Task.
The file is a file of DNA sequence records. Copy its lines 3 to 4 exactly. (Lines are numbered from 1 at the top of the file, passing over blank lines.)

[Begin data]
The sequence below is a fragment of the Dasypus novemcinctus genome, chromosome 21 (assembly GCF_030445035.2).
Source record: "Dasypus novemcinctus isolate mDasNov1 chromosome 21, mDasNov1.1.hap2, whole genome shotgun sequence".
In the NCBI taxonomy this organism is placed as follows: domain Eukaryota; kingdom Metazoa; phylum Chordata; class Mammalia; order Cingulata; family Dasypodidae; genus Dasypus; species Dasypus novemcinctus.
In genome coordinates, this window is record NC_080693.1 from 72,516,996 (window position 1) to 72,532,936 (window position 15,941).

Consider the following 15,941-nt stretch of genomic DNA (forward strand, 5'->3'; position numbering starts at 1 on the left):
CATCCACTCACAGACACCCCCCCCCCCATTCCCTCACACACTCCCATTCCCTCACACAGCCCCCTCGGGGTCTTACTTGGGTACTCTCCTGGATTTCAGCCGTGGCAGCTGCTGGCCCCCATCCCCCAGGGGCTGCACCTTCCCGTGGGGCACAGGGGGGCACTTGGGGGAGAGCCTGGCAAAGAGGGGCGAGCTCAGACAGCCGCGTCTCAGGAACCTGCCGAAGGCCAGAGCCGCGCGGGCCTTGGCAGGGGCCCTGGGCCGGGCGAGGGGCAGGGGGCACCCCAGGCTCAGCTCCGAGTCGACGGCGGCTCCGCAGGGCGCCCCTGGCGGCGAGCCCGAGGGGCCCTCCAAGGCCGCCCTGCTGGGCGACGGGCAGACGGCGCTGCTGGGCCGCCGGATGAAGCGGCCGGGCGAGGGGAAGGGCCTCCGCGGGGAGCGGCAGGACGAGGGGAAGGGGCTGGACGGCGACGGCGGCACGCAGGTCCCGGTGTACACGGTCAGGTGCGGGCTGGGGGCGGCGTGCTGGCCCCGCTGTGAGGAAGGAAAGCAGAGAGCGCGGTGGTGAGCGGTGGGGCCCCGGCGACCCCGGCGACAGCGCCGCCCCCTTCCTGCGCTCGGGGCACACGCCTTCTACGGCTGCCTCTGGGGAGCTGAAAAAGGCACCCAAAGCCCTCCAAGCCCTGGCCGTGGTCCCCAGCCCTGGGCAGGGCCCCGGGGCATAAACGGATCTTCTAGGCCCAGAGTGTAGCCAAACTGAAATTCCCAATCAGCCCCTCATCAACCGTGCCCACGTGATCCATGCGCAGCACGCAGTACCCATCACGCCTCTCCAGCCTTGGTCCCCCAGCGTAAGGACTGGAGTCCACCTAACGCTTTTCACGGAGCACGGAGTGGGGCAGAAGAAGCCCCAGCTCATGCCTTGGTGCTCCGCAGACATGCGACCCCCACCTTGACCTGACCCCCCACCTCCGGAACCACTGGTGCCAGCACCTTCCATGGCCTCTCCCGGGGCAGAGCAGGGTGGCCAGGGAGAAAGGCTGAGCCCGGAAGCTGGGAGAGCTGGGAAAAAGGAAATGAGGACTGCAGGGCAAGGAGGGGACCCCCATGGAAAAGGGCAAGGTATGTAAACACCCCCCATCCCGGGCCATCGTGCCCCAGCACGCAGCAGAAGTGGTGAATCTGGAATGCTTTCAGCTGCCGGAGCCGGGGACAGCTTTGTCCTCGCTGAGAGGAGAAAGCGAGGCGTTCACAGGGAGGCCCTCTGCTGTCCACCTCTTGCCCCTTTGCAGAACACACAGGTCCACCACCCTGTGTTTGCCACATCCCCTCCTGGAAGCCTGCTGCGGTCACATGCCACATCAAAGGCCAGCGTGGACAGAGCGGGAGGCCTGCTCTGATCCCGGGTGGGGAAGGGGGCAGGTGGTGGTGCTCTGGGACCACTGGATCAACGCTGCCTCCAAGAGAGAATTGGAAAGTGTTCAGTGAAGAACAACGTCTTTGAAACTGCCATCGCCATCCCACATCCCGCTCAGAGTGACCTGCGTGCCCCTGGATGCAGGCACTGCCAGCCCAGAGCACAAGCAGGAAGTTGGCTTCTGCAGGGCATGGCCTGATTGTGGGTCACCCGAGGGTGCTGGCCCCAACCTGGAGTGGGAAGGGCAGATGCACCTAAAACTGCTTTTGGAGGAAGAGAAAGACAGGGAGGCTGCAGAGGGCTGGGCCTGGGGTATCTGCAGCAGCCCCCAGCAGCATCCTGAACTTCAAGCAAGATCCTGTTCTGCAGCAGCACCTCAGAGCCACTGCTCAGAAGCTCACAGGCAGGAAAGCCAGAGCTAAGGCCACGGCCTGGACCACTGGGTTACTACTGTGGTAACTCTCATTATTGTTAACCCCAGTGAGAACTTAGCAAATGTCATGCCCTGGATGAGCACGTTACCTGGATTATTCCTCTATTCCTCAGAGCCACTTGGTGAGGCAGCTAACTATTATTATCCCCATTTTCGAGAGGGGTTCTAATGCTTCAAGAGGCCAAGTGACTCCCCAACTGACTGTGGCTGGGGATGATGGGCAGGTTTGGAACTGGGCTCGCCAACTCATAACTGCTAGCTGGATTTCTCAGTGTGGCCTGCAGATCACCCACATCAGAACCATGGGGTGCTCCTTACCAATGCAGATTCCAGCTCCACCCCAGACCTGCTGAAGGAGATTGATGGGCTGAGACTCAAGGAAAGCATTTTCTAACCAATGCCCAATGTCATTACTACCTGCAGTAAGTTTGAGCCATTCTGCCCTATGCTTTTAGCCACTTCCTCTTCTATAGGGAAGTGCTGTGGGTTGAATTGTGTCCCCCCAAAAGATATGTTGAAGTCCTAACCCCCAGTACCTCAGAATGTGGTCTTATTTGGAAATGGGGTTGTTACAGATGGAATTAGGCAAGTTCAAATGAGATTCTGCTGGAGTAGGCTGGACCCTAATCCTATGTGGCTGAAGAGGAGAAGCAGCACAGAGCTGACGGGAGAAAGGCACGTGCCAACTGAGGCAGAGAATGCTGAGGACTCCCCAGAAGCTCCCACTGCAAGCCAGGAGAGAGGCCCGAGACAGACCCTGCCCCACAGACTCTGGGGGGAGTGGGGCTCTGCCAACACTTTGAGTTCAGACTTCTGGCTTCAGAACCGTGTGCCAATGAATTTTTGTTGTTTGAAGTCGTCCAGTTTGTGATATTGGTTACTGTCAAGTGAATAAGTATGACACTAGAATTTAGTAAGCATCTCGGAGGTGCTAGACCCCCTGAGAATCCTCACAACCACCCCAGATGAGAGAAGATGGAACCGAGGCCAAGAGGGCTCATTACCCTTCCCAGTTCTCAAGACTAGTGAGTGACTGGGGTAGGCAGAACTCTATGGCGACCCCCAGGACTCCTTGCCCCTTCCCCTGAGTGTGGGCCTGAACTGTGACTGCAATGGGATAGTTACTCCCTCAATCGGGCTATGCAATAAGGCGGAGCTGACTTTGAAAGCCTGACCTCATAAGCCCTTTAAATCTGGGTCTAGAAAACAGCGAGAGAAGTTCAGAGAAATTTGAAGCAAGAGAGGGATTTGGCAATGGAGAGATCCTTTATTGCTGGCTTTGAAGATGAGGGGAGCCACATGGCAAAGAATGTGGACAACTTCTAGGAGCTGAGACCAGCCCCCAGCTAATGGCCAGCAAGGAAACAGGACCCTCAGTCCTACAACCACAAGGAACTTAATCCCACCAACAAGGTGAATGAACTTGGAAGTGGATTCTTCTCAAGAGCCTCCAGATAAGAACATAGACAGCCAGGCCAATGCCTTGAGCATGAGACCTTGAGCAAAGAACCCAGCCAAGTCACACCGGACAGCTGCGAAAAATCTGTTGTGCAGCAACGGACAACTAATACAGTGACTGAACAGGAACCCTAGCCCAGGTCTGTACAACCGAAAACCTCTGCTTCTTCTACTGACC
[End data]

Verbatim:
In the NCBI taxonomy this organism is placed as follows: domain Eukaryota; kingdom Metazoa; phylum Chordata; class Mammalia; order Cingulata; family Dasypodidae; genus Dasypus; species Dasypus novemcinctus.
In genome coordinates, this window is record NC_080693.1 from 72,516,996 (window position 1) to 72,532,936 (window position 15,941).